Why It Works
- Warming the bourbon with caramel popcorn quickly infuses it with flavor.
- A pat of butter, an unordinary cocktail ingredient, adds a soothing richness that balances out the alcohol's punch.
Shige Kabashima of ROKC in New York concocts a caramel popcorn–infused bourbon that he lets rest in the freezer overnight, then skims and mixes with steaming-hot cider. For a quick and easy home version, I recommend skipping the freezer step and simply warming caramel popcorn (purchased is fine) with bourbon and straining it into a hot cider–filled mug. The pat of butter cuts the potency of the mix—the combination is just sweet and rich enough to be deeply warming on a snowy day, or on a day when you're missing the snow.
For the Caramel Popcorn–Infused Bourbon:
1 cup caramel popcorn (1 ounce; 30g)
1 cup (240ml) bourbon
For Each Drink:
2 1/2 ounces (75ml) hot apple cider
2 ounces (60ml) Caramel Popcorn–Infused Bourbon
1 small pat butter
To Make the Caramel Popcorn–Infused Bourbon: Warm bourbon and caramel popcorn in a small saucepan over very low heat (you don't want it to boil away), stirring frequently, for 15 minutes. Strain through a fine-mesh strainer and discard popcorn. Infused bourbon can be kept in the fridge up to one week.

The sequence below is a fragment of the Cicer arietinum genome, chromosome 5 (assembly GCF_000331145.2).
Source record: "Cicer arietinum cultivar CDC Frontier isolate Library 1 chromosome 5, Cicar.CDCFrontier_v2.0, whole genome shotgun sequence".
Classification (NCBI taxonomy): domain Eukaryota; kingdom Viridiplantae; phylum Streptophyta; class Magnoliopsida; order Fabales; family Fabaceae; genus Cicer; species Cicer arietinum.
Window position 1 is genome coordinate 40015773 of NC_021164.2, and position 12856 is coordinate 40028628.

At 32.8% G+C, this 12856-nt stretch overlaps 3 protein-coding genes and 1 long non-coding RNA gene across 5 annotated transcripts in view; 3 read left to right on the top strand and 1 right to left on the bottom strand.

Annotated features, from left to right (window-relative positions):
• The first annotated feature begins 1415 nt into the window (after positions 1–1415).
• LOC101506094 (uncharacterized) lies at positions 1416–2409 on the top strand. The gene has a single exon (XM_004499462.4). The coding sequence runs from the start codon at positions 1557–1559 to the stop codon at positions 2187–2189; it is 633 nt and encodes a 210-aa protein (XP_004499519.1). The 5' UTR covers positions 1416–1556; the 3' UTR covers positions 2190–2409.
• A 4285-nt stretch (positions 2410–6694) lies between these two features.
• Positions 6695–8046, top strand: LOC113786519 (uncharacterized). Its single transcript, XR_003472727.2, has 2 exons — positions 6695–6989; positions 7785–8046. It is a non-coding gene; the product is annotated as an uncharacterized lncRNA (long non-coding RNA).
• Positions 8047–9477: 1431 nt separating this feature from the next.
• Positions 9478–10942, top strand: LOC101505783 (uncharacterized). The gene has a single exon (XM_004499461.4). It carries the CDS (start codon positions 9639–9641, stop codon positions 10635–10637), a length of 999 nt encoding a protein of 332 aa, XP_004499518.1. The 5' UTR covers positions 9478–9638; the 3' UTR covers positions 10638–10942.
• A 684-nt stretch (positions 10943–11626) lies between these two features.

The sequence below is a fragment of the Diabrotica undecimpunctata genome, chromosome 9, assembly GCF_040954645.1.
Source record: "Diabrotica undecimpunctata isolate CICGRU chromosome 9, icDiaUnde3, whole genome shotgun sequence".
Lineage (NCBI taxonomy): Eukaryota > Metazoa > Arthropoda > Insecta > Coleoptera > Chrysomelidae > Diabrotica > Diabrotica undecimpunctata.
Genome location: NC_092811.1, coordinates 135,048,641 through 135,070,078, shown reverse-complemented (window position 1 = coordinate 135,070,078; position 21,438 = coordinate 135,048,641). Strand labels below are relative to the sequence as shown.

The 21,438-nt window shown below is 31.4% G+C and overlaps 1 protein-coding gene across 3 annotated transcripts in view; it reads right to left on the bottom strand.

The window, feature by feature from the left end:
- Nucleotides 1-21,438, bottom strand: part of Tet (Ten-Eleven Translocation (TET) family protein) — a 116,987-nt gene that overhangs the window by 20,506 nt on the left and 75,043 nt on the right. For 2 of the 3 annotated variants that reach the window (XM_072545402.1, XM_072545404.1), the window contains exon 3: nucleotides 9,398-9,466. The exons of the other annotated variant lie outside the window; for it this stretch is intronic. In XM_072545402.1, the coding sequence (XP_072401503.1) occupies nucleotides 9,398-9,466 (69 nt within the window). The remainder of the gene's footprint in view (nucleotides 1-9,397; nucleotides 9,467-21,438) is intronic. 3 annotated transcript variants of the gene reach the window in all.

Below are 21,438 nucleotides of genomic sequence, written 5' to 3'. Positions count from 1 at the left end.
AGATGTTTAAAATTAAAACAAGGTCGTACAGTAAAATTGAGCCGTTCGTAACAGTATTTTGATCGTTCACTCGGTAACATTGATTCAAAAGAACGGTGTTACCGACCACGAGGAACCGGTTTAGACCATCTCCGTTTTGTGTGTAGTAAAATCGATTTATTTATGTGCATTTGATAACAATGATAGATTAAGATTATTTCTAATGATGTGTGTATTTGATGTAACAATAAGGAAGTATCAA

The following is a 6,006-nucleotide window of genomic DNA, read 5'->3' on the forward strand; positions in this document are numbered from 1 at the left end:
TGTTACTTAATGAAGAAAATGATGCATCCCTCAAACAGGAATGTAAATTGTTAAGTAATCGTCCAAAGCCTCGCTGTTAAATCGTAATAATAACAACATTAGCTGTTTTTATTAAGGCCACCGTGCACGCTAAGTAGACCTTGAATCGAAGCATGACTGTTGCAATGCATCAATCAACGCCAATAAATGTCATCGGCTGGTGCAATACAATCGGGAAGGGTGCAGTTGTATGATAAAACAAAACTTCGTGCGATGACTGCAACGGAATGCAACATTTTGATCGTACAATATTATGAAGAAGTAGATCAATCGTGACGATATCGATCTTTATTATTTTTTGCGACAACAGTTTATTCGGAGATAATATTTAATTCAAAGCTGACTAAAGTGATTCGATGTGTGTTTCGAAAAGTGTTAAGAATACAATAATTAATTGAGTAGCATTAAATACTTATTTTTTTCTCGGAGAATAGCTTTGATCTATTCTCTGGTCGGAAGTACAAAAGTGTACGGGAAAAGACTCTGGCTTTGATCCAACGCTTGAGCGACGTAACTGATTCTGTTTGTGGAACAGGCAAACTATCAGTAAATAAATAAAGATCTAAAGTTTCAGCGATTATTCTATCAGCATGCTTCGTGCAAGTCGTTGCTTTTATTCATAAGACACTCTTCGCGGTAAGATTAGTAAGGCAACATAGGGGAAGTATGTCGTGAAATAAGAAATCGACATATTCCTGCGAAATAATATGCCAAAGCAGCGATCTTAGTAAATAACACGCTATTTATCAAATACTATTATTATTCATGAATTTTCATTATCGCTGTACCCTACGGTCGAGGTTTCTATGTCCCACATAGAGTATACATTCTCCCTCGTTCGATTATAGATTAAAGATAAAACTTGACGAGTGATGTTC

For Each Drink, Microwave Method: Pour the cider into serving mug and warm until desired temperature, about 25-45 seconds, depending on the strength of your microwave. Add Caramel Popcorn–Infused Bourbon and stir. Top with pat of butter and serve immediately.
Stovetop Method: In a small saucepan, warm cider over low heat, five to 10 minutes. Preheat serving mug by filling with boiling water, then discard water. Add hot cider and Caramel Popcorn-Infused Bourbon to mug and stir. Top with pat of butter and serve immediately.
This Recipe Appears In
|Nutrition Facts (per serving)|
|Amount per serving|
|% Daily Value*|
|Total Fat 6g||8%|
|Saturated Fat 4g||19%|
|Total Carbohydrate 10g||4%|
|Dietary Fiber 0g||1%|
|Total Sugars 9g|
|Vitamin C 30mg||151%|
|*The % Daily Value (DV) tells you how much a nutrient in a food serving contributes to a daily diet. 2,000 calories a day is used for general nutrition advice.|